10 tips for high-growth business owners/managers
by Jan Bowen-Nielsen
1. Work smarter, not harder
Prioritise your own efforts carefully. Whether you are starting up, or running a large business, your time is precious. It is natural to focus your attention on tasks you feel most comfortable with, that you are trained to do and enjoy.
But are these the activities that will make your business successful? Are you the right person to do these? In our experience, this is one of the most frequent areas we help business owners and managers tackle – getting their priorities right and being effective. And closely linked to this:
2. Stop being a hero
High growth businesses are often in constant crisis mode. Every day brings new challenges that need resolving (and always urgently), so business owners often spend most of their time responding to queries and trouble shooting.
It can become addictive and end up as the culture of your business: “We are really great at pulling together when the s**t hits the fan”. However this is not sustainable and will limit the growth of your business. So …
3. Take the time to think!
Business owners often tells us at that this is one of the key benefits of the coaching sessions i.e. taking the time to think in a effective, supportive yet challenging way; to work on the business, rather than just in the business.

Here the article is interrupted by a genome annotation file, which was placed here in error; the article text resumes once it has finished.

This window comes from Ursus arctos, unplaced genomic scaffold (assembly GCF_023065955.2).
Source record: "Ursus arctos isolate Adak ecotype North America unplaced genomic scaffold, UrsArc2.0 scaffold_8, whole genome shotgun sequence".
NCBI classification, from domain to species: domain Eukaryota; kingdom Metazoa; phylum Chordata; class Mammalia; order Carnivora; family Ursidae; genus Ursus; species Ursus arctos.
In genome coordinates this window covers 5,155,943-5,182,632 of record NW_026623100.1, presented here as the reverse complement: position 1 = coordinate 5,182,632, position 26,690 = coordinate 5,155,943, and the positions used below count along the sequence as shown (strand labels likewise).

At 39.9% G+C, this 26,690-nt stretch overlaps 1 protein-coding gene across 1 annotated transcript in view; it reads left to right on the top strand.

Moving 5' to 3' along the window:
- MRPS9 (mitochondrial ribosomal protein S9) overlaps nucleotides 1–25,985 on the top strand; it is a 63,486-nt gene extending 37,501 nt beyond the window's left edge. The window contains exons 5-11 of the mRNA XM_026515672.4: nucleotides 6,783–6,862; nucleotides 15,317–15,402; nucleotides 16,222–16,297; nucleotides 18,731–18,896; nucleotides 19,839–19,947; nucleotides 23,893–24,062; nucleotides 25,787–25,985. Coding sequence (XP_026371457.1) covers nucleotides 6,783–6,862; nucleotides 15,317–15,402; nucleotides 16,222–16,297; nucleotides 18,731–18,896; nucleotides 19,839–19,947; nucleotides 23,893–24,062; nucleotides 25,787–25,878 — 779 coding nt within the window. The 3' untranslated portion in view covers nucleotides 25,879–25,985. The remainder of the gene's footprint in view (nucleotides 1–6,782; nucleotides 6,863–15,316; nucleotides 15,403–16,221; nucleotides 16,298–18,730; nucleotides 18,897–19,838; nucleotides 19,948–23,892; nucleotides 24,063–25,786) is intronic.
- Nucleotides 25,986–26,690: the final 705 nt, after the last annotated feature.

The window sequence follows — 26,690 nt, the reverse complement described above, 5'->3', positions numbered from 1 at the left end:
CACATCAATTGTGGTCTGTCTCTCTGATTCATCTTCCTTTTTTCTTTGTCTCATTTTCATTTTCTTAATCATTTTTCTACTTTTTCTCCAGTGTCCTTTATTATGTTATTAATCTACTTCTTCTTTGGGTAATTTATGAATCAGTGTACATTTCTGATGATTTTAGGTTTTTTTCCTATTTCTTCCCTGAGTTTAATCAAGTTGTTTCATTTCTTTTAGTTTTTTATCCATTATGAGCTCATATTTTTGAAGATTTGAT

A successful entrepreneur needs to be creative, ambitious and brave
As the leader of your business you need to take a step back and look at how things are working and the bigger picture, examine your long term business goals and develop your plans to get there. And then …
4. Make it happen
Being flexible and responsive is a great asset for a small high growth company, but to move the business forward on a deliberate path also takes focus and perseverance. Hard choices will need to be made. You may even need to say “no thank you” to some opportunities because they will divert your resources away from the long term goal.
To make it happen, you may need to fundamentally change some of the ways you or your business has operated so far. Business coaching has the great advantage that we help you create your own goals, strategy and plans – you own them, you believe in them and you are responsible. The likelihood of you implementing them is therefore much higher than if we came as advisors and ‘told’ you what you should do. The coach is also a great asset for challenging and supporting you to continually monitor progress and to preserver when the inevitable obstacles get in the way.